The travel space is seeing a rise in phishing scams and domain spoofing as travel records are making easy targets for hacking experts to reach travelers in ways they may otherwise trust.
A new survey by DomainTools, a company dealing with domain names and DNS-based cyber threat intelligence, of 1,000+ U.S.-based consumers explores the potential correlation between an uptick in travel-related scams during the summer months and the general lack of awareness around phishing as it relates to booking travel online. Despite 58% of respondents being aware of phishing in general, 54% are unaware they might be ripe targets when booking their summer travel, setting the stage for a jump in malicious activity during the summer months.
According to the IBM X-Force Threat Intelligence Index, since January 2018 alone, 566 million records from the travel and transportation industry have been leaked or compromised in publicly reported breaches. The travel industry is a prime target for bad actors, as booking vacation often requires expensive purchases and the disclosure of personal information online.
Of the respondents in DomainTools’ survey that shared they are familiar with phishing scams aimed at the travel and hospitality industry, nearly 40% revealed they had been tricked by an attempted scam. Overall, the survey findings further shed light on consumers’ habit of overlooking key details while making online purchases and the larger issue of unawareness around what could ultimately cost them money or personal information.
As part of this research, DomainTools conducted additional investigation via its PhishEye solution. In a two-week period, more than 70 spoofed domains were created in an attempt to imitate vacation rental company Airbnb. The volume of spoofed domains in this short span of time further demonstrates the heightened efforts of bad actors targeting travelers at this time of year. Some examples of fraudulent domains with a Risk Score of 70+ (scores of 70-99 predict potentially malicious domains before they are weaponized) in this research include:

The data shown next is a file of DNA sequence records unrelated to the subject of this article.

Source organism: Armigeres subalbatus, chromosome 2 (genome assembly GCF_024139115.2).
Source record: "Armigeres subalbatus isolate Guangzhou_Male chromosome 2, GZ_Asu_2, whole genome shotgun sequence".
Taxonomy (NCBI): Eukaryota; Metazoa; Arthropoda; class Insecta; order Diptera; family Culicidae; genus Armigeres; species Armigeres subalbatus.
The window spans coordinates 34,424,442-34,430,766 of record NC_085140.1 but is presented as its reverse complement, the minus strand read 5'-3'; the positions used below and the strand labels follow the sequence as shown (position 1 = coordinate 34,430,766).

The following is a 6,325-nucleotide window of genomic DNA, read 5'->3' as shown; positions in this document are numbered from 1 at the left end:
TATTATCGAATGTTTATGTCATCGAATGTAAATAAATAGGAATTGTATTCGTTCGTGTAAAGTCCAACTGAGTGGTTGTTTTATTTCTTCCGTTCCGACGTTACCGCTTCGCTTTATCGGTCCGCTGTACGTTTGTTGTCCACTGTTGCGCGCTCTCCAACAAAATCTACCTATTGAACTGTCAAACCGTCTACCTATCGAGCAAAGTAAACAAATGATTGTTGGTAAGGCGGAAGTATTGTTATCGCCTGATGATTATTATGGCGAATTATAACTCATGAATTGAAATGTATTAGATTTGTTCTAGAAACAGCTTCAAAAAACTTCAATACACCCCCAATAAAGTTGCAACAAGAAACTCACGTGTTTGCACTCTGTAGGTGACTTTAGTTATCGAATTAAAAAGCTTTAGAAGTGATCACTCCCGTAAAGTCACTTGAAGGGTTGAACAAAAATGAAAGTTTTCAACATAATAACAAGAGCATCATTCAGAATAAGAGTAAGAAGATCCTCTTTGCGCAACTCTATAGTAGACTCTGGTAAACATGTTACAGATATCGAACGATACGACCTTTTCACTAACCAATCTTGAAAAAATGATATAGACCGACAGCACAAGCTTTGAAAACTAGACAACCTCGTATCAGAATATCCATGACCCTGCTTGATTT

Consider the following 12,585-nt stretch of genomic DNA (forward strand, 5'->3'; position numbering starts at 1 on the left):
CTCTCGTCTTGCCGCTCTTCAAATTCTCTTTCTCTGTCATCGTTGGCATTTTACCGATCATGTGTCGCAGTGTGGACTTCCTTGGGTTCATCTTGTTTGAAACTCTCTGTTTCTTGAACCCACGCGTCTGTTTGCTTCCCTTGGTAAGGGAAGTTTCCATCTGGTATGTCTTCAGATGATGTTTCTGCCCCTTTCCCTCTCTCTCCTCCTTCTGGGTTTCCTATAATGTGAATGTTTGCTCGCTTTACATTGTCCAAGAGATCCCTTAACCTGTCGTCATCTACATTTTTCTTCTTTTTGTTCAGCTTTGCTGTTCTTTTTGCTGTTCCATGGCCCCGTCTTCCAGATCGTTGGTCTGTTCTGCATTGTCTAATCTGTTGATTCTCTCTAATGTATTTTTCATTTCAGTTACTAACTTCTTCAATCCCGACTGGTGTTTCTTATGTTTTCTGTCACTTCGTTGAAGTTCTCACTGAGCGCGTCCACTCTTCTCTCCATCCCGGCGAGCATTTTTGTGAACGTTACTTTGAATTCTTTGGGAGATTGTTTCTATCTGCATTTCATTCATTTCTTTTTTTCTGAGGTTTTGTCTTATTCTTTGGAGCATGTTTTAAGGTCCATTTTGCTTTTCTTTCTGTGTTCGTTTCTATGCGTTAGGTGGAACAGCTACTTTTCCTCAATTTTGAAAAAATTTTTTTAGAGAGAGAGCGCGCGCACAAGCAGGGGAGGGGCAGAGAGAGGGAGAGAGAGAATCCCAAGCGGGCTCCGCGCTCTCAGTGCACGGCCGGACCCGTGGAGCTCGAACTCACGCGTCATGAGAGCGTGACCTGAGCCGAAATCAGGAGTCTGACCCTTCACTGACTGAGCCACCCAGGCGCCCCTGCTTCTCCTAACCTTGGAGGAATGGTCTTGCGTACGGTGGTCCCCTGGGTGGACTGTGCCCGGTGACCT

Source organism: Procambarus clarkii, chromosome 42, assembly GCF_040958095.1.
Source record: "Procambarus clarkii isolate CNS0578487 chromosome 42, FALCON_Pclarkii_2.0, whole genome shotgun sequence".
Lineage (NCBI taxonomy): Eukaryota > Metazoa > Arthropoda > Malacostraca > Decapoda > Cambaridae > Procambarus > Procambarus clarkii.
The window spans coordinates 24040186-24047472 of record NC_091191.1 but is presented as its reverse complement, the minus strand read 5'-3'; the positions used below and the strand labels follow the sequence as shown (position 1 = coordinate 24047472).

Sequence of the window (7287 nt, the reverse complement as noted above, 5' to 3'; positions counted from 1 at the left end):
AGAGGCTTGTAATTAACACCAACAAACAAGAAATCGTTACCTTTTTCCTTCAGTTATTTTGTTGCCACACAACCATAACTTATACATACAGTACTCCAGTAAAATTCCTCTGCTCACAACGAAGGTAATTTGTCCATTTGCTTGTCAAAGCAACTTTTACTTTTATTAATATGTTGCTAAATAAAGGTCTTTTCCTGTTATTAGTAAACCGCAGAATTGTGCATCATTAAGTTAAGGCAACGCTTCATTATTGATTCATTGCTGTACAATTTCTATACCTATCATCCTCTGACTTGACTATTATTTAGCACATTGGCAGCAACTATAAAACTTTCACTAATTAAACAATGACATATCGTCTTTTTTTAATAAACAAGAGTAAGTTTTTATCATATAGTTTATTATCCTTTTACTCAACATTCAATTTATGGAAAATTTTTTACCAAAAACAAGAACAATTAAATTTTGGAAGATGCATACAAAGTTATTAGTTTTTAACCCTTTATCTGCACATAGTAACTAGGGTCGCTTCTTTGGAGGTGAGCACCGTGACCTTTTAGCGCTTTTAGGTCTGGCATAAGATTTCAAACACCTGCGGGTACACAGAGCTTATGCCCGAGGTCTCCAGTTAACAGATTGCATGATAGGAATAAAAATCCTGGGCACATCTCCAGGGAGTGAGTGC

“While the most popular sites such as Airbnb, Expedia and Alaska Air could be at risk of phishing attempts, we found that many of the people who use these sites are unaware of the potential dangers of booking travel online,” said Corin Imai, senior security advisor for DomainTools. “More than half of respondents indicated that they are unfamiliar with phishing campaigns that specifically target travel and hospitality sites and three-quarters of respondents were unsure if they had even fallen victim to a scam. While popular sites like Airbnb take it upon themselves to protect their customers, consumers need to remain vigilant while shopping online, and the security industry as a whole is encouraged to educate consumers to put proper defenses in place. The reality is, no person or site is exempt from falling for a scam unless we encourage awareness and put precautions in place to prevent it from happening.”
Additional takeaways from the survey include:
- Of the 27% of respondents who have clicked on a link or email that they thought was from a trusted travel company only to find out that it was an attempted scam, 20% reported their personal information was compromised, while 71% revealed they’re unaware anything bad had happened.
- Respondents who are “very” aware of phishing prioritize best practices such as going directly to the website of the travel company they book through (71%) and taking closer looks at URLs used in emails to ensure legitimacy (59%).
- 55% of respondents say they can determine a phishing email from a legitimate one based on how the email looks. Despite this tactic, of this group, 26% admit they have fallen victim to phishing.
Those who book summer travel online are advised to take the following steps to ensure they stay safe this season and enjoy their time off:
- Closely monitor domains that imitate leading travel, airline and booking companies with typos or disguised letters (e.g., ‘rn’ written to appear like the letter ‘m’).
- Book directly through the airline or vacation rental site rather than a third-party as a safer alternative.
- Stay up to date on the latest scams that circulate through the web, and avoid high-pressure tactics (e.g., “Book now!” or “Only three tickets left!”).
- Go back to the old school ways, and call the airline or travel company directly to confirm a reservation is in your name.